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Google Is Spending $1B On A New Campus In Manhattan's Hudson Square

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A rendering of Oxford Properties' redevelopment of St. John's Terminal in Manhattan's Hudson Square neighborhood.
A rendering of Oxford Properties' redevelopment of St. John's Terminal in Manhattan's Hudson Square neighborhood.

While Amazon is in the eye of the storm for planting tens of thousands of workers in a former industrial neighborhood in New York, Google announced Monday it is planning its own enormous campus built out of former factories in Lower Manhattan.

Google will occupy 1.7M SF of offices in Hudson Square, the neighborhood sandwiched between the West Village and SoHo around the entrance to the Holland Tunnel, investing more than $1B in the area. The Google Hudson Square campus will be split among three buildings, but the locus of activity will be at St. John's Terminal, the 1.3M SF, Oxford Properties-led redevelopment of a former rail car holding facility at 550 Washington St. 

Google has a letter of intent to move into that building — it hasn’t been released whether it plans to buy it or lease it from Oxford and equity partner Canada Pension Plan Investment Board — and signed leases for space at 315 and 345 Hudson St. close by. It plans to move into the Hudson Street buildings in 2020 and to move to St. John's Terminal when the building is complete in 2022. The company, under its Alphabet parent company, plans to run its Global Business Organization out of Google Hudson Square.

The Hudson Square real estate deal is not even the biggest Google has made in New York in 2018: In March, it paid $2.4B to acquire the Chelsea Market building from Jamestown, the second-highest sum ever paid for a New York property. It since announced it would expand operations to Pier 57 close to its Chelsea campus. With Google Hudson Square, its already dominant foothold in Chelsea will extend down the west side to Pier 40, where St. John's Terminal sits at the foot of the original High Line.

"New York City continues to be a great source of diverse, world-class talent — that’s what brought Google to the city in 2000 and that’s what keeps us here," Alphabet and Google Chief Financial Officer and Senior Vice President Ruth Porat wrote in a blog post announcing the Hudson Square campus. "With these most recent investments in Google Chelsea and Google Hudson Square, we will have the capacity to more than double the number of Googlers in New York over the next 10 years."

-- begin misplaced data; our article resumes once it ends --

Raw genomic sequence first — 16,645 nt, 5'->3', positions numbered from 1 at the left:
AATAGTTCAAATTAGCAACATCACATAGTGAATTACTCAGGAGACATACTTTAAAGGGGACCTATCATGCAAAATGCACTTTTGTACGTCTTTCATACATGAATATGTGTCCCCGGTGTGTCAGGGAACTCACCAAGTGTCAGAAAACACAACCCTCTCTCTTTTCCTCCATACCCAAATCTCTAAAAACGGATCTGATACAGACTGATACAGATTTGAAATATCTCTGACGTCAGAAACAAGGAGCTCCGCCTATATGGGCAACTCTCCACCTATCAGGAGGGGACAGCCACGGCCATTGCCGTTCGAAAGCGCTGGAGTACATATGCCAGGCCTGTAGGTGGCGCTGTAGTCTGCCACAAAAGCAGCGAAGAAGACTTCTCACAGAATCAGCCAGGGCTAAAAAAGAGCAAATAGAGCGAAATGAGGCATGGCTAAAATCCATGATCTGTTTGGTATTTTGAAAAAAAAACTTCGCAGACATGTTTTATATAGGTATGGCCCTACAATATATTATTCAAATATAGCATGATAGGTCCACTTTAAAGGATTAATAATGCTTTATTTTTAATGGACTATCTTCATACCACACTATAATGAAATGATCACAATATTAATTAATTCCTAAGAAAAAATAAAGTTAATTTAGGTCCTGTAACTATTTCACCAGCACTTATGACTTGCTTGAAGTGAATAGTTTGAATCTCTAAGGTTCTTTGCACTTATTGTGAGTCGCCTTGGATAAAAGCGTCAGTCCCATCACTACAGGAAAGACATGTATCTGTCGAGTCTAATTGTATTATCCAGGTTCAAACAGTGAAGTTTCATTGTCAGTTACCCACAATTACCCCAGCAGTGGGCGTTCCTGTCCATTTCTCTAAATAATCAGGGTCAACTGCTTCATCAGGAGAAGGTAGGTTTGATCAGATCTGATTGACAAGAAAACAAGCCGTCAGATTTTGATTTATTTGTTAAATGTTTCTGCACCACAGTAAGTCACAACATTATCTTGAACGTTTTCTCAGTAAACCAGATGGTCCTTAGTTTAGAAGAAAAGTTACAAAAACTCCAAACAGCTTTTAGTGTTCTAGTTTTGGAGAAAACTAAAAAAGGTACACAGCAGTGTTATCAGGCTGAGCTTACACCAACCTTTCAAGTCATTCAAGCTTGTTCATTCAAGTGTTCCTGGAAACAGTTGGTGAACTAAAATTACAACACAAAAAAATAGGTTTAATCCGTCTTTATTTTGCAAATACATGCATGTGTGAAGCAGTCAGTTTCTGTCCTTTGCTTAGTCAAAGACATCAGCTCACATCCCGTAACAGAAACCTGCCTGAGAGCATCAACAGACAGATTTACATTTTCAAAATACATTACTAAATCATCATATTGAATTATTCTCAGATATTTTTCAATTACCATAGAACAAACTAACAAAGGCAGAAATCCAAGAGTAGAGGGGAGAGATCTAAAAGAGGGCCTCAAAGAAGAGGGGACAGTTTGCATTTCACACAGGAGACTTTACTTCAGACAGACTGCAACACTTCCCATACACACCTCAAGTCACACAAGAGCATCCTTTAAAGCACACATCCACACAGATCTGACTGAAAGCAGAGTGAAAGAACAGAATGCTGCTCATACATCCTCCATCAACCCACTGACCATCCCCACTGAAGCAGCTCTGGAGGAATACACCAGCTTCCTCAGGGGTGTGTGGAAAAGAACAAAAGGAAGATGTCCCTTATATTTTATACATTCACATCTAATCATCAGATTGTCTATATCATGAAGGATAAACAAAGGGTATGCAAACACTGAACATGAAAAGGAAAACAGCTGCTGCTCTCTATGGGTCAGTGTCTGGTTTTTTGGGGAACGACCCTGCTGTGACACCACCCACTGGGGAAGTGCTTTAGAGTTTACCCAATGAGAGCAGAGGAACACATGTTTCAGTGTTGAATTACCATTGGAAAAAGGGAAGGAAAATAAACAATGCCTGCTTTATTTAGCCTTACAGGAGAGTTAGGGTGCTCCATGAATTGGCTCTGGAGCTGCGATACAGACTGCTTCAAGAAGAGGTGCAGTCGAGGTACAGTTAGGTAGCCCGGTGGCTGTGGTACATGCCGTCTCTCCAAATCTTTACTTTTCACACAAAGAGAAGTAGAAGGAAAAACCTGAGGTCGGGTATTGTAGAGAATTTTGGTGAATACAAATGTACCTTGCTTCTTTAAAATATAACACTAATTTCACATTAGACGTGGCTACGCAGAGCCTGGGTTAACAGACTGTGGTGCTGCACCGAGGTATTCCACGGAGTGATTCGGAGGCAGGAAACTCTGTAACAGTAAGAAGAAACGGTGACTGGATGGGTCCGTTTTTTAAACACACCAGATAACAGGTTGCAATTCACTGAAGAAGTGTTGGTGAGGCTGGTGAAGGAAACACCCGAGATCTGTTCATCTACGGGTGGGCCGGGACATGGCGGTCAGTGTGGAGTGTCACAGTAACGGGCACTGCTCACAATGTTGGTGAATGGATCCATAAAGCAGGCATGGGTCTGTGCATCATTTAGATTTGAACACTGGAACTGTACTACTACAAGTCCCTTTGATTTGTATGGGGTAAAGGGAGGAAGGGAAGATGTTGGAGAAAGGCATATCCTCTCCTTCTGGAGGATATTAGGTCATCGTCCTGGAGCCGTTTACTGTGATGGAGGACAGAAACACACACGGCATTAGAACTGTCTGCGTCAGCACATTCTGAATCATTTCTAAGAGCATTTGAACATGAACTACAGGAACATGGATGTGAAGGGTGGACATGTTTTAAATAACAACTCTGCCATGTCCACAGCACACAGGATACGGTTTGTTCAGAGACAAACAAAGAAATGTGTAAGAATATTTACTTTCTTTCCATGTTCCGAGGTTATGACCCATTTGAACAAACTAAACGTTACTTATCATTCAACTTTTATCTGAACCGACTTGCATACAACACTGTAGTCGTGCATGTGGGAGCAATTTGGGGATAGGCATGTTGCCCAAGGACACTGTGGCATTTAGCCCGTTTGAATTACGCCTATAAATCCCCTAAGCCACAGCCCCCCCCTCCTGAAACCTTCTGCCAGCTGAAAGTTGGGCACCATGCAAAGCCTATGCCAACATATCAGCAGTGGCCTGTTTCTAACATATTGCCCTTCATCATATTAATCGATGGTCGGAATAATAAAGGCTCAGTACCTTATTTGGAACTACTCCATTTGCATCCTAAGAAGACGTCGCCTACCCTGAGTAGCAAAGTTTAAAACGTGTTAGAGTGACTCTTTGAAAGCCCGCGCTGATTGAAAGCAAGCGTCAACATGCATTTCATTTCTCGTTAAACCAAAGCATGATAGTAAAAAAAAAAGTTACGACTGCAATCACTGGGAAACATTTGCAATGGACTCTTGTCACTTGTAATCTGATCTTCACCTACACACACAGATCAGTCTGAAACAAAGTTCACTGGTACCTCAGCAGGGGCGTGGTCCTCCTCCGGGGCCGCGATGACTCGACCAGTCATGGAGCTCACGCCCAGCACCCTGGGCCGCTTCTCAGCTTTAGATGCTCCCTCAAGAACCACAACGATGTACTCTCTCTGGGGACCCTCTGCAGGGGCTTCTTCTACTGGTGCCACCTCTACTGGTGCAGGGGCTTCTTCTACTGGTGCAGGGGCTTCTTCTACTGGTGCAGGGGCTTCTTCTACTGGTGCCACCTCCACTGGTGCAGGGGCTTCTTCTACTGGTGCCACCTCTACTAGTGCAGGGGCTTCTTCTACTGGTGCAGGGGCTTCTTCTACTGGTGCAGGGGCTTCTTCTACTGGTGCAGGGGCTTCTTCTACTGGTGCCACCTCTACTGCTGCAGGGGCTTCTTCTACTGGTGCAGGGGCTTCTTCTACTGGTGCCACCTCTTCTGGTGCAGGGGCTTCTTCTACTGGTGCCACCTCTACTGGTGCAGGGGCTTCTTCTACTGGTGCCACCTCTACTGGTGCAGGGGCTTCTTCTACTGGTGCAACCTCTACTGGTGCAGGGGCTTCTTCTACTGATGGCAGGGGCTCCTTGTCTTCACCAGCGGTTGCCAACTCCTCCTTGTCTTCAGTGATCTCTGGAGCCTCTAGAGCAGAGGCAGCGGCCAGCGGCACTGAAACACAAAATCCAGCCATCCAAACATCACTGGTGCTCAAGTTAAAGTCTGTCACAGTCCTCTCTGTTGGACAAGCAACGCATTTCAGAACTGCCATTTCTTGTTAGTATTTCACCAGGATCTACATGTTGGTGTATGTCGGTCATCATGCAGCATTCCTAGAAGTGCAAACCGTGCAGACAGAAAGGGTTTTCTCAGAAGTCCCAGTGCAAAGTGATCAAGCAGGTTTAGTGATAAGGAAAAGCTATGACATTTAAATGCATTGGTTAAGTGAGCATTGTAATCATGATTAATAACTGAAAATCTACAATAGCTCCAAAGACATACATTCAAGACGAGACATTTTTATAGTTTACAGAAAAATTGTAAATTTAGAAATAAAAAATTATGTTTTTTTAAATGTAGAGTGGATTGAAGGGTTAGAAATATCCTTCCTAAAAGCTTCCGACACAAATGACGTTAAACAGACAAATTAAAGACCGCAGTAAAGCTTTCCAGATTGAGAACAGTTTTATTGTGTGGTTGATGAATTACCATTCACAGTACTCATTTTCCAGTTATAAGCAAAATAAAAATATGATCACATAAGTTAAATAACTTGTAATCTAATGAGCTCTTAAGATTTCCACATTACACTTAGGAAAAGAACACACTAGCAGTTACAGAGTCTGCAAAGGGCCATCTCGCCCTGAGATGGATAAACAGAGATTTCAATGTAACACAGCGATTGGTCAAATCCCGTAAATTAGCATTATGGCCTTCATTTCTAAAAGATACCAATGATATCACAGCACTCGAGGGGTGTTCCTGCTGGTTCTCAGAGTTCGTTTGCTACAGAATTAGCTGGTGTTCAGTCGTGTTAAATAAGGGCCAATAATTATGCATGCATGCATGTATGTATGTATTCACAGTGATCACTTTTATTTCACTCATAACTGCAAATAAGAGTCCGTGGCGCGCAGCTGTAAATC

315 Hudson St., a former candy factory converted into tech company offices in Manhattan
315 Hudson St., a former candy factory converted into tech company offices in Manhattan

Hudson Square has for years been an increasing draw for tech companies, with an existing stock of large, former manufacturing facilities that combine tech workers' yearning for old-school authenticity with large floor plates that can't be replicated in new construction. 

Google is not the only upper-echelon American business planting major roots in the neighborhood. Its neighbor at 315 Hudson St. will be Bed Bath & Beyond's creative department, and The Walt Disney Co. paid nearly $700M earlier this year for land on which it plans to develop a new production facility when it moves from the Upper West Side.

"Google’s expansion sends a powerful message that Hudson Square has become one of the city’s most dynamic creative districts," Hudson Square Business Improvement District CEO Ellen Baer said. "With new public-private partnerships, neighborhood improvements and vibrant open space, there’s never been a better time to be part of the growth taking place here in Hudson Square."

Along with the office space, Google plans to spend millions on public benefits, including a digital skills center at its Eighth Avenue headquarters. It hasn’t been released how much, if any, public subsidy Google received for its growth, and the tech giant has thus far dodged the downpour of criticism Amazon has received after securing a $3B tax incentive package for its Long Island City campus.